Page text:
Ruffalo: It’s time to get real about our real money crisis

Looking Behind the Scenes
By: Jim Ruffalo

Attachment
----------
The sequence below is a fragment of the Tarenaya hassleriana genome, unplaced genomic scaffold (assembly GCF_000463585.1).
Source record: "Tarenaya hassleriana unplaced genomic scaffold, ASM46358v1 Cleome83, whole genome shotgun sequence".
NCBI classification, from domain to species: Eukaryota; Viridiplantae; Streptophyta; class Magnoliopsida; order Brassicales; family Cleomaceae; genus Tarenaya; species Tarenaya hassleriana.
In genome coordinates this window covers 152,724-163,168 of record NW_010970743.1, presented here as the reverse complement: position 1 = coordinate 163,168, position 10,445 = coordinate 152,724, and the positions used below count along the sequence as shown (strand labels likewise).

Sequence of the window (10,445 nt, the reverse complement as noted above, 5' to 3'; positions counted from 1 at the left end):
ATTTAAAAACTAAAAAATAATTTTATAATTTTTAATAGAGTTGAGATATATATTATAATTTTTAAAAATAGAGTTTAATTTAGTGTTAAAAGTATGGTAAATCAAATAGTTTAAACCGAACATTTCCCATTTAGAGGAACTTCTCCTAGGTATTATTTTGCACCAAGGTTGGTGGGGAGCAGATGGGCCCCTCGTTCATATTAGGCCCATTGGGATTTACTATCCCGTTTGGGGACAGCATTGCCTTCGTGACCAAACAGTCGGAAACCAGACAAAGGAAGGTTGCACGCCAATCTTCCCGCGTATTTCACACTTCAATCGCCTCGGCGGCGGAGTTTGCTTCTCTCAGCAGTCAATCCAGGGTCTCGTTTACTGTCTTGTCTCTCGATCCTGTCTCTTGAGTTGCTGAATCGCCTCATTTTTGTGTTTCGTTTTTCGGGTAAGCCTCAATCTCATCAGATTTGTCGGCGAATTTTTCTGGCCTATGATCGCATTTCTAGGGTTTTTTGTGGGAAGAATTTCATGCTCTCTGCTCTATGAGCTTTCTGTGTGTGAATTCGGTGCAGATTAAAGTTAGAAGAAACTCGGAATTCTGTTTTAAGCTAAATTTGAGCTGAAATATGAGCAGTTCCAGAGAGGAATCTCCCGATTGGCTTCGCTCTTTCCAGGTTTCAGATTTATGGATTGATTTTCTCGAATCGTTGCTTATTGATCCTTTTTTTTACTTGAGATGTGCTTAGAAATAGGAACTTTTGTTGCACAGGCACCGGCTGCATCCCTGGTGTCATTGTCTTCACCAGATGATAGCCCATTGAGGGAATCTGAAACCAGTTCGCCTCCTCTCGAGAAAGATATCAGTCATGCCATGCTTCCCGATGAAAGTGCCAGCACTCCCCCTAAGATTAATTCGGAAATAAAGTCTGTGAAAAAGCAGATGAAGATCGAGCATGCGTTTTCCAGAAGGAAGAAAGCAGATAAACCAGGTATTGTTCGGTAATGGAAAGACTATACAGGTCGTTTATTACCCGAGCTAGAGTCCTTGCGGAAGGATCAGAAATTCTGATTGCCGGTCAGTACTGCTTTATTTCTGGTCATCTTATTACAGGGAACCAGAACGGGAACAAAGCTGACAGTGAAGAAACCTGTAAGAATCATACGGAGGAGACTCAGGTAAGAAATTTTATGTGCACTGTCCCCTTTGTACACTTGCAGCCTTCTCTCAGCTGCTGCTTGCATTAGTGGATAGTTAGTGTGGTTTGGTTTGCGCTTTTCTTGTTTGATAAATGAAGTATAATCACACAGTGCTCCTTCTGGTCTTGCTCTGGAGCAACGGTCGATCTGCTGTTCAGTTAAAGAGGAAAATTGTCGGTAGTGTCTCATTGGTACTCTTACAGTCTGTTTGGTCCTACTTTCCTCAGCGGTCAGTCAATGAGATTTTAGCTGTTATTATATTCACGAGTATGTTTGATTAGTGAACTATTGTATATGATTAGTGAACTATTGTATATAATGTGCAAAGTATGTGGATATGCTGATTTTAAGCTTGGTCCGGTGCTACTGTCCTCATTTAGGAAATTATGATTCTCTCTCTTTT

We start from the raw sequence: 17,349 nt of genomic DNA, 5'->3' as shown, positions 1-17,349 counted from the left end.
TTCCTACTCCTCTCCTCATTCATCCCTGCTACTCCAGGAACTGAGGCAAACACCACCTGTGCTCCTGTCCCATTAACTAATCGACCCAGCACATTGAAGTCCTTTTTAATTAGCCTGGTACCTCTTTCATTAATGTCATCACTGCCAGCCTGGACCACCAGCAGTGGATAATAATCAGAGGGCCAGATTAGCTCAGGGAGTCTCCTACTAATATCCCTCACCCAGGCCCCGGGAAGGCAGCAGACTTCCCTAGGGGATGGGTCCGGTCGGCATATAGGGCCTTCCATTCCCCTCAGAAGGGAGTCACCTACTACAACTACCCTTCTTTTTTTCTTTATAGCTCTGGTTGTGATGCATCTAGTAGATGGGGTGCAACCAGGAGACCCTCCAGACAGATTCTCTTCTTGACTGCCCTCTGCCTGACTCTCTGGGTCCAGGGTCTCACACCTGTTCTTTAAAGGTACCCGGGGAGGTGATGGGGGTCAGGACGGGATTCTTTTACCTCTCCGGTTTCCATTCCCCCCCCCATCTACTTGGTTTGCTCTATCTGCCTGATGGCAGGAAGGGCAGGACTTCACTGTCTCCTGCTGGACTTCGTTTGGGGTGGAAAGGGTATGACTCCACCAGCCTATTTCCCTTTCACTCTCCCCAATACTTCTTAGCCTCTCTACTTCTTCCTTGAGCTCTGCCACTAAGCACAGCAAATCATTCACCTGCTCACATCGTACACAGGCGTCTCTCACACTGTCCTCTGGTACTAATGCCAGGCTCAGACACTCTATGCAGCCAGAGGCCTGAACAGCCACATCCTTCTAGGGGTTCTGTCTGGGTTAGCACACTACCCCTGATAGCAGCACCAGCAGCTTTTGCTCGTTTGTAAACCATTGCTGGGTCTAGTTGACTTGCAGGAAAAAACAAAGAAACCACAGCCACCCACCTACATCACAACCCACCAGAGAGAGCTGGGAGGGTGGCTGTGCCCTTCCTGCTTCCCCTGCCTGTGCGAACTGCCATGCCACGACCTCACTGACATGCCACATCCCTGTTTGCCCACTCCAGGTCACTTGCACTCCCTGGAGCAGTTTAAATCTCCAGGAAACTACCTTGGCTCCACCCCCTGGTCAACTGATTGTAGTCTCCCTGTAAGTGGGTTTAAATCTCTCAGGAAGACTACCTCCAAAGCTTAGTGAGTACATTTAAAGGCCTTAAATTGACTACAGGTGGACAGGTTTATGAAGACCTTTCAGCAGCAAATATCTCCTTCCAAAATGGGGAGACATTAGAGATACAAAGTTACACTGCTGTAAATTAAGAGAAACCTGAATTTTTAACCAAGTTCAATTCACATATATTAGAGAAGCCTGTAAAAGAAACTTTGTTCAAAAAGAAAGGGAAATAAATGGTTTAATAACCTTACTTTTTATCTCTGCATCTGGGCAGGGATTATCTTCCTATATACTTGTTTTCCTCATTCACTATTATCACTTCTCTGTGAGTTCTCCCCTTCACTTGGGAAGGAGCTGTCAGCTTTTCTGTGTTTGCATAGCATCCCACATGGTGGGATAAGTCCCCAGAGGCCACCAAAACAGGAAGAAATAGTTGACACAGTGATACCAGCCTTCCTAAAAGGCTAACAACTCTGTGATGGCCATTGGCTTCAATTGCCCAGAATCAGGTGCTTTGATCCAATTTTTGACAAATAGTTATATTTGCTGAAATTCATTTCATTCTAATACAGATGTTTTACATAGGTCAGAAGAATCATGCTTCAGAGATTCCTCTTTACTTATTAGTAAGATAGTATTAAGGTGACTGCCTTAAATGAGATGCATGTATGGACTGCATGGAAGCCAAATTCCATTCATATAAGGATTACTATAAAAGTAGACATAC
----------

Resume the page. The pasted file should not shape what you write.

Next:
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While trying to find that last piece of dark meat to complete the umpteenth turkey sandwich, it occurs to me despite all of the paring and carving we’ve seen from our various governmental entities, it just isn’t enough. Of course, part of the problem is many of the cuts are either cosmetic, or just plain disingenuous. Meanwhile, some of the others are ill-advised, especially when you take even a cursory look at what went untouched. Need an example? Well, start with our educational system. Currently that part of the state budget gets more than half of every tax dollar taken in, which means either the ones getting the money are misspending it, or it’s way too overpriced to begin with. We’ve all heard from local school districts claiming they’re only one election away from bankruptcy, and only another mass transfusion of taxpayers’ funds can save them. However, if you’re getting at least half of every tax dollar, then when is enough enough? Unfortunately, the way various officials try to rectify the schools’ funding crises also speaks volumes about how the system is completely rigged. After all, when is the last time you saw a district lay off an administrator? Happens about once every Ice Age or so, although it appears they decided to forgo the effort during this most recent cold snap. Instead, the guy who sweeps up the classroom gets laid off, truly competent young teachers are the first to go while union-protected sluggards keep their gigs, and if you’re a school-bus driver, you are a part of an endangered species. And it doesn’t get any easier in other budgetary areas. It seems as fast as one thing is cut, it’s replaced by at least two even more expensive programs. Things which began as a helping hand soon evolved into an entitlement. Meanwhile, governmental staffs continue to enjoy a healthy growth rate. Perhaps my pet peeve along these lines is the survivability of governmental press agents. Those flacks seem to have the half-life of enriched plutonium. Don’t believe me? Check around Placer County. The City of Lincoln lays off cops, but keeps the city press agent. The highly competent Anita Yoder announces her retirement, and now we hear that there’s a stampede of would-be replacements. That’s odd if you remember that Yoder has two assistants, the Sheriff’s Office has a dedicated sworn officer as well as a full-time PR person, and the District Attorney’s Office has its own mouthpiece. As much as I respect the job most of those PR folks turn in, I also think that if the choice comes down to a DA’s file clerk and a flack, then by all means let my people go. Please don’t get me wrong; I’m not calling for anybody else to be shown the door, especially at this time of the year. It’s just that with taxpayers trying to pay for life’s luxuries such as food, rent and clothing, perhaps it’s past time that our elected officials start getting serious about budgets. In the meantime other entities continue to kick the pension dilemma down the road, preferring to promise big retirement bucks decades from now in exchange for some budgetary sleight of hand allowing it to show a decrease in current salaries. This bill eventually becomes payable, and somebody better start realizing that. The Board of Supervisors seemingly deals with this never-ending proposed cut, or that promised slice of a budgetary item, yet retains in full measure its slush fund. Do any of those five realize that every week, a $200 contribution to this service club, or another C-note to that school’s graduation-night party aren’t sitting well with us folks who really provide those funds. Granted, in the giant scheme of things, the BOD’s $200,000 annual handout is small potatoes in the current budgetary realm. Nevertheless, as the late, great Everett Dirksen was fond of saying, “A billion here and a billion there and pretty soon you’re talking about real money.” Guess what! We are now at the point where we need to start a conversation about real money. We are not out of the woods during this financial panic. Bad times are here, but maybe worse times are headed our way. The brighter minds I talk to insist that all governmental agencies have done so far is get through the easies of the difficult times. The odds are very good that the more difficult times are about to stare us in the face. Jim Ruffalo’s column runs Sundays in the Journal. Reach him at